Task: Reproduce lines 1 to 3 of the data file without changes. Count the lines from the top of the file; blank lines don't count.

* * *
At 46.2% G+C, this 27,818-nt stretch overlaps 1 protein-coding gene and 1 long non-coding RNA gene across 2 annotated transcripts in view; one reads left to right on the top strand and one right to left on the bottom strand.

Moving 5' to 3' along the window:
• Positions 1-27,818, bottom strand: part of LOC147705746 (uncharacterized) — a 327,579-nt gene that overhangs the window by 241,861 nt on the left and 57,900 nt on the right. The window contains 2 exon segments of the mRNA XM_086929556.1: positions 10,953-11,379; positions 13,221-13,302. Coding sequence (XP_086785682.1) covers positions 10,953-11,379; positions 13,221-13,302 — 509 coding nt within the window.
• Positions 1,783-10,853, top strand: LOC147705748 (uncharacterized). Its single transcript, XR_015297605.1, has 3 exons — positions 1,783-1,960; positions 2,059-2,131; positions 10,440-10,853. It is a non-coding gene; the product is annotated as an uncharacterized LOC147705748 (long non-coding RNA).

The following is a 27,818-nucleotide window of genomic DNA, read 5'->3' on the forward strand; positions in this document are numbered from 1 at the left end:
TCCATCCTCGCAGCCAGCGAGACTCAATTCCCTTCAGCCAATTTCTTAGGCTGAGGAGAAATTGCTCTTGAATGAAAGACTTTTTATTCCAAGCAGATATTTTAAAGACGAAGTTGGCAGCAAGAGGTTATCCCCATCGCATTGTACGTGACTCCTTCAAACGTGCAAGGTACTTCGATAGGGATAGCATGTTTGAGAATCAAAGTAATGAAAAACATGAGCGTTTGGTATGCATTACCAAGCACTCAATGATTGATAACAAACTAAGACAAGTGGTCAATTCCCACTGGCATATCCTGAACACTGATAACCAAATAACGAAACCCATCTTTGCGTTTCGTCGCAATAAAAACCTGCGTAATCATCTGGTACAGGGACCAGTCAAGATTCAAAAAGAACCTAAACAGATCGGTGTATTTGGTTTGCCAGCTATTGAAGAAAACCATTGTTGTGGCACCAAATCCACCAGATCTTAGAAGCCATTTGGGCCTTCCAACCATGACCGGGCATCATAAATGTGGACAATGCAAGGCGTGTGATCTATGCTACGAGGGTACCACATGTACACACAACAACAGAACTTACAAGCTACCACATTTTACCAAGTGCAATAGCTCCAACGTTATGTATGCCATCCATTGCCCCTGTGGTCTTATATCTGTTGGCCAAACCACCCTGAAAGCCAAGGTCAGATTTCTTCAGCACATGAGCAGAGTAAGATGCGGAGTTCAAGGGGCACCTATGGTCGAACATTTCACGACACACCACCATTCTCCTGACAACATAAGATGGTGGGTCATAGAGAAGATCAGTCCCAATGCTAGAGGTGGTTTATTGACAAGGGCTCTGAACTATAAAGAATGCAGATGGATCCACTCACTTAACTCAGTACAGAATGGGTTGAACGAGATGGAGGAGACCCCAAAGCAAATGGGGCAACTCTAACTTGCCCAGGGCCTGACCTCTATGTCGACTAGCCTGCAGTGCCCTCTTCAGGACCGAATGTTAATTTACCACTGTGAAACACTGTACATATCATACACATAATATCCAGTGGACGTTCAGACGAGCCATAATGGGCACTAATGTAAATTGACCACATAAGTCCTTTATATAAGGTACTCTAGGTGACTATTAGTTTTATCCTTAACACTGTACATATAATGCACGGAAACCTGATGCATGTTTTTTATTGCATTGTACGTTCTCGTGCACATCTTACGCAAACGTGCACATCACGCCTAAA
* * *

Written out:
At 46.2% G+C, this 27,818-nt stretch overlaps 1 protein-coding gene and 1 long non-coding RNA gene across 2 annotated transcripts in view; one reads left to right on the top strand and one right to left on the bottom strand.

Moving 5' to 3' along the window:
• Positions 1-27,818, bottom strand: part of LOC147705746 (uncharacterized) — a 327,579-nt gene that overhangs the window by 241,861 nt on the left and 57,900 nt on the right. The window contains 2 exon segments of the mRNA XM_086929556.1: positions 10,953-11,379; positions 13,221-13,302. Coding sequence (XP_086785682.1) covers positions 10,953-11,379; positions 13,221-13,302 — 509 coding nt within the window.